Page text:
Guide to Non-linear Dynamics in Accelerator Physics/Guided Bibliography

E. Forest, "Beam Dynamics- A New Attitude and Framework"Edit

Very good source of informations. The topics are somehow mixed and sometime it is difficult to follow linearly. Here there is a selection of relevant sections order by topic:

  • tracking: from em field to one turn map around a fixed point
    • 3.2.2 connecting pieces
    • 3.3.3 misaligments
    • 8.1.4 fixed point search
    • 10 misaligments (includes bendings)
    • 11.3 yoshida integrators
    • s dependent first order integrators (maybe kick map)
    • 12.1 Hamiltonian splittings for magnets
  • linear one turn map:
    • 2.4.1 2.4.2 basics of "diagonalization"
    • 4.5 linear motions
    • 4.5.1 symplectic
    • 4.5.2 dissipative
  • linear lattice functions: block matrix reduction
    • 2.5 betaoids and tune
    • 4.4.1 betaoids
  • non linear motion: non linear normalization
    • 2.3 definitions and properties
    • 2.4.3 normal forms algorithm
    • 3.4.3 DA equivalence between maps around fixed points and power series
    • 4.4 dragt-finn factorization
    • 4.4.2 normal forms algorithm
    • 5.1.2 terms of the normalized hamiltonians, chromaciticies
  • resonances
    • 5.1.3 definitions
    • 5.2 resonances basis
    • 6.3 harmonic driving terms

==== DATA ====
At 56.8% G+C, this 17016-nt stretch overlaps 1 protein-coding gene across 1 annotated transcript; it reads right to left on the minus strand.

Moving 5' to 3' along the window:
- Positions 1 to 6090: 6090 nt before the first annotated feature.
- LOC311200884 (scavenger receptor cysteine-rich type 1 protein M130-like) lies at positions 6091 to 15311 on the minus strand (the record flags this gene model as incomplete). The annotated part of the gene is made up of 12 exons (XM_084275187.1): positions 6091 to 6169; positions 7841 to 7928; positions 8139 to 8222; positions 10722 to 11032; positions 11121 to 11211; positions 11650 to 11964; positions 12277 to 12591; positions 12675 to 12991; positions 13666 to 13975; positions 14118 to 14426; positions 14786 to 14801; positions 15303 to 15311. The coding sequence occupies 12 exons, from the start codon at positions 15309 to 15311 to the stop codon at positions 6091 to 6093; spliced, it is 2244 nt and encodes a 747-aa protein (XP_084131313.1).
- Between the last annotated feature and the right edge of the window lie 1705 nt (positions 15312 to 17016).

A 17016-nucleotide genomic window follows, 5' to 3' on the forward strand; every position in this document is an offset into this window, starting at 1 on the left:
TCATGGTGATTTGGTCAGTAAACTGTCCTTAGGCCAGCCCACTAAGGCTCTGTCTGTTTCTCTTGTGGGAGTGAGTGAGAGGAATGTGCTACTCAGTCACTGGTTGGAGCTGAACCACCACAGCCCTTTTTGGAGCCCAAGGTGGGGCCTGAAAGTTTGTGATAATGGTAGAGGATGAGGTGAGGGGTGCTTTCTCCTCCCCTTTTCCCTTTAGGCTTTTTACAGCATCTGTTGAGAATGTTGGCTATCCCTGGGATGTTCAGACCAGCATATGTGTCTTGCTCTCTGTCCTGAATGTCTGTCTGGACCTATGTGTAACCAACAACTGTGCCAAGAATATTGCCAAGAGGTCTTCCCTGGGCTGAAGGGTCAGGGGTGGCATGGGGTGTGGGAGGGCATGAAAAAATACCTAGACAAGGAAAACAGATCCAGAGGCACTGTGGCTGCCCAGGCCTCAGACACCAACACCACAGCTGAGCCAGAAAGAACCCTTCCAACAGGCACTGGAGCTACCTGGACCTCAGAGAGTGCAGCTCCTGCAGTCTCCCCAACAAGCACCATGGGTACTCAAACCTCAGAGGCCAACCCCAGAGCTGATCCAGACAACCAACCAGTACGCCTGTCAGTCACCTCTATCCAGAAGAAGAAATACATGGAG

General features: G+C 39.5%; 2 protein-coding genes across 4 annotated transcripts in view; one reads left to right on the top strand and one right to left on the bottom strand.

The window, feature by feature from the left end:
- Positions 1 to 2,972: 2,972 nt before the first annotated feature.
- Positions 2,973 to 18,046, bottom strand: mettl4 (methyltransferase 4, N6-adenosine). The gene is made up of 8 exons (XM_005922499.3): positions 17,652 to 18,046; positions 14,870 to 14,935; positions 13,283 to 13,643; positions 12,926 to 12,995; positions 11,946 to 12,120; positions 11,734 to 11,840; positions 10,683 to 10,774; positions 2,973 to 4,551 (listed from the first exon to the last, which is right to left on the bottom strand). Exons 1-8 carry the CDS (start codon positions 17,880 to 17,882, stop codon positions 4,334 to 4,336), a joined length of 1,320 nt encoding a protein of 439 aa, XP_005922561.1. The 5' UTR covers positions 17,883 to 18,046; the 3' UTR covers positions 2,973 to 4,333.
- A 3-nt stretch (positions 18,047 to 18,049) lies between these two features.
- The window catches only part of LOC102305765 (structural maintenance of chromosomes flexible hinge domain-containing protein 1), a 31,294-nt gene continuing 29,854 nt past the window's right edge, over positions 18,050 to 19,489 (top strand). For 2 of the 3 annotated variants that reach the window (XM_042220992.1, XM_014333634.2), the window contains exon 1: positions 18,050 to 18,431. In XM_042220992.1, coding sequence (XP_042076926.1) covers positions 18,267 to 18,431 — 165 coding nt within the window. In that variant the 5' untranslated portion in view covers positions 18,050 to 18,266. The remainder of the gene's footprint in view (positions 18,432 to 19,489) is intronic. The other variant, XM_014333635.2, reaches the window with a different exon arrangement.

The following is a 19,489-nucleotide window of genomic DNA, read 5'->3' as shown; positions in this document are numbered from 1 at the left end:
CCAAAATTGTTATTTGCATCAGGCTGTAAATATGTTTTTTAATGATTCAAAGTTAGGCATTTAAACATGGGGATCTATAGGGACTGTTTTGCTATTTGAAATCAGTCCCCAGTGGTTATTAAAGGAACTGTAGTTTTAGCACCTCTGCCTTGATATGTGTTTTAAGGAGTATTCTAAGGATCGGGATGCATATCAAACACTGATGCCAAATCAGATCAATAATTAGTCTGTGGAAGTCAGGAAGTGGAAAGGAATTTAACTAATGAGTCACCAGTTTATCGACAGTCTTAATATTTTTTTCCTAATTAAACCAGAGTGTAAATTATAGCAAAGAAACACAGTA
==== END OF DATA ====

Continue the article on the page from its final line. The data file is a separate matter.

• 6.4 resonance basis for non symplectic vector fields
  • coasting beam
    • 7.3.2 coasting beam, etaoids
  • analytical perturbation theory
    • 8.4 basics
    • 9.1 examples (quantum as well)
  • damping
    • 15 radiation
    • pag. 418 interlude (is emittance growth intrinsic or corse graining?)
    • 15.3 etaoids betaoid with damping

L. Michelotti, Intermediate Classical Dynamics with Applications to Beam PhysicsEdit

Includes many of the concepts used in Forest's book. Here they are spelled out a bit more explicitly. L.M. makes a point to generalize phase space to a manifold. (The subject of dynamics is described as "vector fields on a manifold"). This allows for phase space to have more complicated topology than R^n. For example, the phase space of a pendulum is a torus. The book culminates in a description of the Forest, Irwin, Berz normal form algorithm. This is described quite formally, with emphasis on commutative diagrams and solving the homological equations at each step. Although the purpose of such an algorithm (mainly to find amplitude dependent tune shift for a general one turn map) is described clearly at places, it is easy to get lost in all the symbols. Reading chapters 3 and 4 describe the models that one is to keep in mind, and the physics that is to be extracted from the general perturbation theory algorithms of chapters 5 and 6.

The epilogue begins with a quote by Saul Bellow describing the breakdown of language. One can't help but feel that this is commentary on the state of non-linear dynamics in accelerator physics. The break between old methods of Hamiltonian mechanics and new left a descriptive gap in the field. Michelotti has tried valiantly to bridge that gap. Although one may feel that he isn't entirely successful in formulating the symbols and language to describe the physics and the algorithms, this book is the closest to solid ground one may find when trying to navigate some of the literature in this field.

Guide to papers on non-linear dynamicsEdit